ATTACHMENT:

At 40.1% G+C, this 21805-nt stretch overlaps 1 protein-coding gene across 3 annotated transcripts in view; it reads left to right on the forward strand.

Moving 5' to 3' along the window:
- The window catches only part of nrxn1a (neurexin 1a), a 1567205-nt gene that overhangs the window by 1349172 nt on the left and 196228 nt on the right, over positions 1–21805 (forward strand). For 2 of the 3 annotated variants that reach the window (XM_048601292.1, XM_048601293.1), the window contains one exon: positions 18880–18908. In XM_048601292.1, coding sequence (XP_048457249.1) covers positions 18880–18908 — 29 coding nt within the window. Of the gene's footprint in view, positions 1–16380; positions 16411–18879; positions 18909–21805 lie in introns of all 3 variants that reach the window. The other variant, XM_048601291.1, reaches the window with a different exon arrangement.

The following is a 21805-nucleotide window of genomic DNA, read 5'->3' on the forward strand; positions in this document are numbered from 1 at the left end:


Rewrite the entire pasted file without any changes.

At 40.1% G+C, this 21805-nt stretch overlaps 1 protein-coding gene across 3 annotated transcripts in view; it reads left to right on the forward strand.

Moving 5' to 3' along the window:
- The window catches only part of nrxn1a (neurexin 1a), a 1567205-nt gene that overhangs the window by 1349172 nt on the left and 196228 nt on the right, over positions 1–21805 (forward strand). For 2 of the 3 annotated variants that reach the window (XM_048601292.1, XM_048601293.1), the window contains one exon: positions 18880–18908. In XM_048601292.1, coding sequence (XP_048457249.1) covers positions 18880–18908 — 29 coding nt within the window. Of the gene's footprint in view, positions 1–16380; positions 16411–18879; positions 18909–21805 lie in introns of all 3 variants that reach the window. The other variant, XM_048601291.1, reaches the window with a different exon arrangement.

The following is a 21805-nucleotide window of genomic DNA, read 5'->3' on the forward strand; positions in this document are numbered from 1 at the left end: